How can marketers borrow techniques from improv comedy to inform their content marketing?

That was the question Kathy Klotz-Guest tackled in her presentation, “How to Create Unforgettable Content Using Techniques from Improv Comedy.” Klotz-Guest is the founder of marketing consultancy Keeping It Human, Inc. and author of the forthcoming book, “Stop Boring Me! Improv-Powered Techniques to Create Kick-Ass, Engaging Marketing Content.”

So in spite of some anxiety about whether or not I could be funny on demand, I became part of Klotz-Guest's improv team for the duration of the presentation. 

Improv Goes Beyond Comedy

While “improv comedy” is the finished art form, “improv” refers to the elements, beliefs and routines that create the comedy. 

Improv comedy includes essential elements: spontaneous, supportive and encouraging, as well as certain rules: 1) make your partner look good and 2) use the "yes, and" versus "yes, but" method of response.

Great comedy can come when you combine all of these elements.

How Does Improv Apply to Content Marketing?

Go find 10 blogs or websites that cover your industry of choice. Chances are, nine of the 10 produce similar content.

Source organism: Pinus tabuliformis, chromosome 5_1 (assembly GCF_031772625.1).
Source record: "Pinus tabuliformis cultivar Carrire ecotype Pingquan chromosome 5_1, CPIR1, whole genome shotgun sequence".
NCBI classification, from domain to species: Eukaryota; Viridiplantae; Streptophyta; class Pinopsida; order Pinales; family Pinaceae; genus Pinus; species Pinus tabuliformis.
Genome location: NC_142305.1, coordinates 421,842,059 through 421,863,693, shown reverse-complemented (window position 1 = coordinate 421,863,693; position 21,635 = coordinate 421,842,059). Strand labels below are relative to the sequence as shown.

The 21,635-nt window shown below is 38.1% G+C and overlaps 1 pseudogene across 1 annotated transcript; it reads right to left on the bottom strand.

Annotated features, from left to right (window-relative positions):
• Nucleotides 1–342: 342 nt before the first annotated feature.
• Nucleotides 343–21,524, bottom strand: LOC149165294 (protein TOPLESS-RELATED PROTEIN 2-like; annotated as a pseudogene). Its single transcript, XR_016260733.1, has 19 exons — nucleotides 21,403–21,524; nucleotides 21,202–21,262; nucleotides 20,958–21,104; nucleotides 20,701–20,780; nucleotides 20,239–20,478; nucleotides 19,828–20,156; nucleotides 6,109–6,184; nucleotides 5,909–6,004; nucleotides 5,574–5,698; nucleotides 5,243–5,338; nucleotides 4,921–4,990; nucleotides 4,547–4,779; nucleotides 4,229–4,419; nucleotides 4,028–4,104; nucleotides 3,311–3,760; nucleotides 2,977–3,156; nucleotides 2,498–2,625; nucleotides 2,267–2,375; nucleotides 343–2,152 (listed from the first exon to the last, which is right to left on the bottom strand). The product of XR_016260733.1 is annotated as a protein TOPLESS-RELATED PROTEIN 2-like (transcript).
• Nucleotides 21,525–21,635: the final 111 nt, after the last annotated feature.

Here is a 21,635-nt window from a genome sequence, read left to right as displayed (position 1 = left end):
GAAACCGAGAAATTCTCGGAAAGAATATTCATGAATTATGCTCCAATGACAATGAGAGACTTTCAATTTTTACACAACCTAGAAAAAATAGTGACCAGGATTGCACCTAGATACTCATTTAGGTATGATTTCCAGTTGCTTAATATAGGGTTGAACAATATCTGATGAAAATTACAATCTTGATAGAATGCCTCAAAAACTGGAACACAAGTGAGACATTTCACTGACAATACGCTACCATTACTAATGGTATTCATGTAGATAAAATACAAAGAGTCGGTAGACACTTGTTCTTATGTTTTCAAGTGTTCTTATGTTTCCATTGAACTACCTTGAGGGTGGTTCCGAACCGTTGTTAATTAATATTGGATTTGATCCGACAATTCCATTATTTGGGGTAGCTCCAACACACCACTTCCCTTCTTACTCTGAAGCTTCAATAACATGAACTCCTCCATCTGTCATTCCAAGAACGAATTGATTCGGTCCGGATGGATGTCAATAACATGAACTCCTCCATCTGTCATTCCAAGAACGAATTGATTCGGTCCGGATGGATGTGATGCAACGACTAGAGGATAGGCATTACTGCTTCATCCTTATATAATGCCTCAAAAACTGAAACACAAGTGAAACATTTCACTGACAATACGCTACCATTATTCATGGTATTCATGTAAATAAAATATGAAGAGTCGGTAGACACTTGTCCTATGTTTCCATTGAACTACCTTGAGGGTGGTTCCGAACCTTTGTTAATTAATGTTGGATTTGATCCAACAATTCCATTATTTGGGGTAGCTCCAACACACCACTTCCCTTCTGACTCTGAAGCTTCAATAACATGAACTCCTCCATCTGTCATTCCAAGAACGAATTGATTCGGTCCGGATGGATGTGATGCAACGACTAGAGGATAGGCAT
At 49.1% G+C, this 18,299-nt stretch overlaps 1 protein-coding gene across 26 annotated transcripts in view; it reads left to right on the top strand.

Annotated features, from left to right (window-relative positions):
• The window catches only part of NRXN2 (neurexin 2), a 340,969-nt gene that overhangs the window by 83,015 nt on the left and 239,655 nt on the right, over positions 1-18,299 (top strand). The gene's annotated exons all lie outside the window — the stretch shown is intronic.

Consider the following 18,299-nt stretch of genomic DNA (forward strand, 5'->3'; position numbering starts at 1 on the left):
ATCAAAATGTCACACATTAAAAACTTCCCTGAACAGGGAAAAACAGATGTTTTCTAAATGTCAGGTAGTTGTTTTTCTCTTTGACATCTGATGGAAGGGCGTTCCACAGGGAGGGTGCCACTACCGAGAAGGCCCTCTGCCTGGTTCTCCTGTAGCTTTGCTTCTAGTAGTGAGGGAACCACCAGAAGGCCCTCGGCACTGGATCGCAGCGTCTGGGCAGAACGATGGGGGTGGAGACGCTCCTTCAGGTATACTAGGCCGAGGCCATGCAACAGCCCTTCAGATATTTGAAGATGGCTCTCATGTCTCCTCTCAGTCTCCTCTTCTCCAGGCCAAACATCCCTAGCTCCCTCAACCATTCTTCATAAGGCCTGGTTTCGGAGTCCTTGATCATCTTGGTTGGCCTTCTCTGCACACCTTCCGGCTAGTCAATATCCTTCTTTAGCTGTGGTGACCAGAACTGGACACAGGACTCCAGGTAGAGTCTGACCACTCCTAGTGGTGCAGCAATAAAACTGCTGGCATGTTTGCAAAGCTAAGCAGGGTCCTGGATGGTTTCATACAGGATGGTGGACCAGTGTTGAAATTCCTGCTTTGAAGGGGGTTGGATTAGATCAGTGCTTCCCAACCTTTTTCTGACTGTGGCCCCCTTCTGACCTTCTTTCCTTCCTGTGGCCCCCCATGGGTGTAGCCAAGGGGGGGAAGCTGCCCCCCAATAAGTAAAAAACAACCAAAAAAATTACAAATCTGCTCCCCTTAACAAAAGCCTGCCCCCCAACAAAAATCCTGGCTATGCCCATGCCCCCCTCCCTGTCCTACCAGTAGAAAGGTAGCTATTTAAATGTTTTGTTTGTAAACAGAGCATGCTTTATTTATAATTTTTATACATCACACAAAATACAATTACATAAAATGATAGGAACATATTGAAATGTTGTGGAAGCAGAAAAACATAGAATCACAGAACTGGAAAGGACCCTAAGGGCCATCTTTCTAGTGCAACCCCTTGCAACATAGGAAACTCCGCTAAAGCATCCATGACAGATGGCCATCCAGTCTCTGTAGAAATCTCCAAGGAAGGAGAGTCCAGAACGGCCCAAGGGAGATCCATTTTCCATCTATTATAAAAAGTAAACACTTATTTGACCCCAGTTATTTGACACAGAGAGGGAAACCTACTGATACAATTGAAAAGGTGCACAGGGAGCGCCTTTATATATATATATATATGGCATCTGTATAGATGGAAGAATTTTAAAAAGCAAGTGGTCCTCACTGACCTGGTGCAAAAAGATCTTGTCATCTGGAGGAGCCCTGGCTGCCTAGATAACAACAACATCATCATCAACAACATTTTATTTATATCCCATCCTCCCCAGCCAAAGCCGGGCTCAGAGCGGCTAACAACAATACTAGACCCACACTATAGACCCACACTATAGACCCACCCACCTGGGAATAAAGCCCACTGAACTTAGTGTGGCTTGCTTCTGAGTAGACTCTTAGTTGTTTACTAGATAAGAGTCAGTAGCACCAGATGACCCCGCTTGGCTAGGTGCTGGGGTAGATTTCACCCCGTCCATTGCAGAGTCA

By using techniques from improv comedy, your content team has the potential to write the one blog that stands out from the other nine. 

Let’s take a look at improv techniques covered by Klotz-Guest and how they can be applied to content marketing.

'Yes, and': Encourage Idea Generation

An improv comedy scene begins with a basic premise that one of the actors kicks off with an action or statement. The other participants expand upon that statement with a “yes, and ….” 

"Yes, and" is useful for open-ended idea generation. According to Klotz-Guest, "You don't have to marry the idea. Just take it out for a few drinks." In other words: generate a list of ideas, then whittle it down to a few you’d actually want to implement.

In business settings, we’re quick to trigger the opposite of the “yes, and,” which is the “yes, but.” A common refrain is, “Yes, but we tried that before and it didn’t work.” 

“Yes, but” curtails conversation and stifles creativity.

Klotz-Guest worked with a volunteer to demonstrate the difference between the two:

  • Klotz-Guest: “For the next Meetup, let’s invite clowns to be the presenters.”
  • Volunteer: “Yes, and let’s have them wear funny clown costumes.”
  • Klotz-Guest: “Yes, and let’s move the Meetup to Hawaii.”
  • Volunteer: “Yes, and I’m sure we’ll have yummy island snacks to enjoy.”

This stood in stark contrast to the 'yes, but' approach:

  • Klotz-Guest: “For the next Meetup, let’s invite clowns to be the presenters.”
  • Volunteer: “Yes, but people find clowns a bit creepy.”
  • Klotz-Guest: “Well, let’s try one clown and see what happens.”
  • Volunteer: “Yes, but no one is going to show up.”

We went from yummy island snacks with clowns in Hawaii, to nothing. “Yes, but” made the conversation run out of steam, while “yes, and” led to some interesting ideas.